We must meet families where they are, rather than waiting and expecting families to meet us where we are. What can you start doing tomorrow? Embrace families and their cultures as assets that are central to learning and foster equal partnership with them.


‘Never Rush to Judgment’

Don Vu is an award-winning elementary school principal and teacher with 24 years of experience. He understands the challenges children face when learning a new language and culture, having fled Vietnam with his family in 1975. He also knows that reading can be transformative and life-changing. Vu is the author of Life, Literacy, and the Pursuit of Happiness: Supporting Our Immigrant and Refugee Children Through the Power of Reading, published by Scholastic:

The single most important lesson that I’ve learned from the families of my students is that every interaction I have with them is an opportunity for me to show and model respect. It can be a small conversation with a parent or child during drop-off or dismissal. Or it can be in a contentious IEP meeting with attorneys involved. Whatever the case, these interactions can make a lasting impression on families and students. And, if I’m going to make an impact on families and students, I want it to be a positive one.

In my work empowering immigrants and refugees through literacy, I recently received a message from a former student from my first year as principal. She said, “As a child of immigrant parents, I just want to thank you for what you’re doing to support us. When I was a child, my mother who just came from Vietnam, wanted to put me in preschool but didn’t know how or where. She walked to your school and asked for a Vietnamese-speaking person to help her. You were a very busy principal but still made the time and effort to make sure my mother had everything she needed for me. You made her feel valued. She never forgot that, and I want to thank you for speaking up and advocating for immigrant families like mine.” I’m grateful that I was in a position that day to be able to make a positive impact on my student and her family.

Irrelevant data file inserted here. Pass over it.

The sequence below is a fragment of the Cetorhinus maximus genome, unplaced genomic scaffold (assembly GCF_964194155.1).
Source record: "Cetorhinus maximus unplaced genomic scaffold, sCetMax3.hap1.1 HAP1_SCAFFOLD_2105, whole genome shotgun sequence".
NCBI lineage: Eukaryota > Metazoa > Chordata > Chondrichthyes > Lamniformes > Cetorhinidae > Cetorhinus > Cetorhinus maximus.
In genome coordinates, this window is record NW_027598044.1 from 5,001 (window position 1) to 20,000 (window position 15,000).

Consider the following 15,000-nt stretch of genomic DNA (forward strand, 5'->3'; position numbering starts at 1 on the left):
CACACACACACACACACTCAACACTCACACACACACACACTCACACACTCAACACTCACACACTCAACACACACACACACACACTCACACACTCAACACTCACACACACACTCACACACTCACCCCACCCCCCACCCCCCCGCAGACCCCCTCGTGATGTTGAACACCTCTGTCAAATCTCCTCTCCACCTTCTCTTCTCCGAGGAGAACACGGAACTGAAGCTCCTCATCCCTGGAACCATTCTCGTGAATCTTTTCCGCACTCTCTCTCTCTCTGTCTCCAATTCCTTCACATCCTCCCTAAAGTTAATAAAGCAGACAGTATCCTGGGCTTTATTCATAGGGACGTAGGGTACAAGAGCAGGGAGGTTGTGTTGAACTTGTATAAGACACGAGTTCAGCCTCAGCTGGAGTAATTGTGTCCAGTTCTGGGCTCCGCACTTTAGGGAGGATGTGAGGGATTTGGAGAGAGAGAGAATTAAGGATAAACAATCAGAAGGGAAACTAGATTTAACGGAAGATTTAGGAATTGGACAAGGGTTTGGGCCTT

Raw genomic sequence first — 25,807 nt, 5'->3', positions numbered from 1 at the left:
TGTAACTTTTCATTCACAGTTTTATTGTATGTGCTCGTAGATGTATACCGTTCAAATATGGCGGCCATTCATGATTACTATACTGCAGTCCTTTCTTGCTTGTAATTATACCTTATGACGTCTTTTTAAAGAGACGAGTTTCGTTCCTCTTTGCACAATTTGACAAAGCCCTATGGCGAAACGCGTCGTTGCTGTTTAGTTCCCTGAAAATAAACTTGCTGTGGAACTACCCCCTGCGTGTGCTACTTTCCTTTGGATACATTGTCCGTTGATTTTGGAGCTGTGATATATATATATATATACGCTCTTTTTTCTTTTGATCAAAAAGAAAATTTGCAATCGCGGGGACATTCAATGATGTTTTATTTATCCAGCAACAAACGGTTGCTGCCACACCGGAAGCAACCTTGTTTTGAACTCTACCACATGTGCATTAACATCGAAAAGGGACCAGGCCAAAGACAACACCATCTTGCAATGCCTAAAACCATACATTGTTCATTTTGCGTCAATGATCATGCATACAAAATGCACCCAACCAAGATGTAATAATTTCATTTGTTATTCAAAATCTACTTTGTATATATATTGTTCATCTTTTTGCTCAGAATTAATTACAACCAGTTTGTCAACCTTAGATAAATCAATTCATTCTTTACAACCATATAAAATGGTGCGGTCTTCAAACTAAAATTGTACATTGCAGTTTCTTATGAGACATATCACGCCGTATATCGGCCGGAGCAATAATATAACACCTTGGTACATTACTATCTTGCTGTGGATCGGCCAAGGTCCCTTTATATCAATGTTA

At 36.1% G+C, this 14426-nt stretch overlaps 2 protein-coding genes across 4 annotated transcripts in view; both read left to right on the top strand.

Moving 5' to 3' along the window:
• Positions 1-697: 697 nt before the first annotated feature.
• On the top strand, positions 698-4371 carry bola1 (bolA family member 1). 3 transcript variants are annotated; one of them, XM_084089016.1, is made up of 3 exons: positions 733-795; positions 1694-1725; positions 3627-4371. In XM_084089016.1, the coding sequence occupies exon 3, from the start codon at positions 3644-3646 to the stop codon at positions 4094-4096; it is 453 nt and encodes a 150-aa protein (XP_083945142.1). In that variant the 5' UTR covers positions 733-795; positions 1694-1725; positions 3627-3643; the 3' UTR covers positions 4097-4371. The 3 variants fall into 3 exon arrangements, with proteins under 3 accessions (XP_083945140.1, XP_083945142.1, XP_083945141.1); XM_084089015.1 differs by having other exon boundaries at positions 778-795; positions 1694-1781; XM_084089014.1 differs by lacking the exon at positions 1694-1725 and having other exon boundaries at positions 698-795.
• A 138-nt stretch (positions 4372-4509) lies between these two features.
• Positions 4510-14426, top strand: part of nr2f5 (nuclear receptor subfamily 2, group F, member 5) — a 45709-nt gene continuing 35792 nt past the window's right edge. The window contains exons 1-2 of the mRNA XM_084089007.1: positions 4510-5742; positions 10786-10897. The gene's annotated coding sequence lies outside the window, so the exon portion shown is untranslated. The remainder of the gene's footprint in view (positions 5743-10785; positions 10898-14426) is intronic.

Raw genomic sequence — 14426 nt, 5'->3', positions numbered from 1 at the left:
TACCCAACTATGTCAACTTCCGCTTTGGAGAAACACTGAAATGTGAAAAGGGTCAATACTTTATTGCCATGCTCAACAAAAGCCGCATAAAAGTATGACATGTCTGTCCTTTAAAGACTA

The lesson here is that, as educators, we are all in a position to make a lasting impact on our students and families every time we interact with them. Whether positive or negative, the consequences are real. I’ve always made an effort to show and model respect in my daily interactions with others, and here are some reminders that help keep me focused in this work:

  • Never rush to judgment. Always try to understand and empathize first, even if you think you know the issue. Not only will you be better prepared to make the best decisions when you fully understand all perspectives, you’ll show respect to others when you give them a chance to be heard. Sometimes, people just need to feel visible and tell you their side of the story.
  • Sometimes, you need to make the first move. As a principal or teacher, realize that you are in the position of power, and sometimes, this can be intimidating for parents, especially those who have struggled as children in school or parents who are new to this country. So, I always try to reach out first, ask if I can help, or even give that first smile.
  • Always have time. Even if I don’t have time at that moment, I can quickly check in and explain to them that they are important enough for me to schedule another time to talk. Time is a valuable resource, but your families and students are more valuable.

Sometimes, our words and actions can make a lasting impression on families and children. We may not even realize this potential in the moment. But when we are thoughtful about how we approach every interaction, we can put ourselves in the position to make a positive difference every day.


Thanks to Sarah, Rocio, and Don for contributing their thoughts.

Consider contributing a question to be answered in a future post. You can send one to me at lferlazzo@epe.org. When you send it in, let me know if I can use your real name if it’s selected or if you’d prefer remaining anonymous and have a pseudonym in mind.

You can also contact me on Twitter at @Larryferlazzo.

Education Week has published a collection of posts from this blog, along with new material, in an e-book form. It’s titled Classroom Management Q&As: Expert Strategies for Teaching.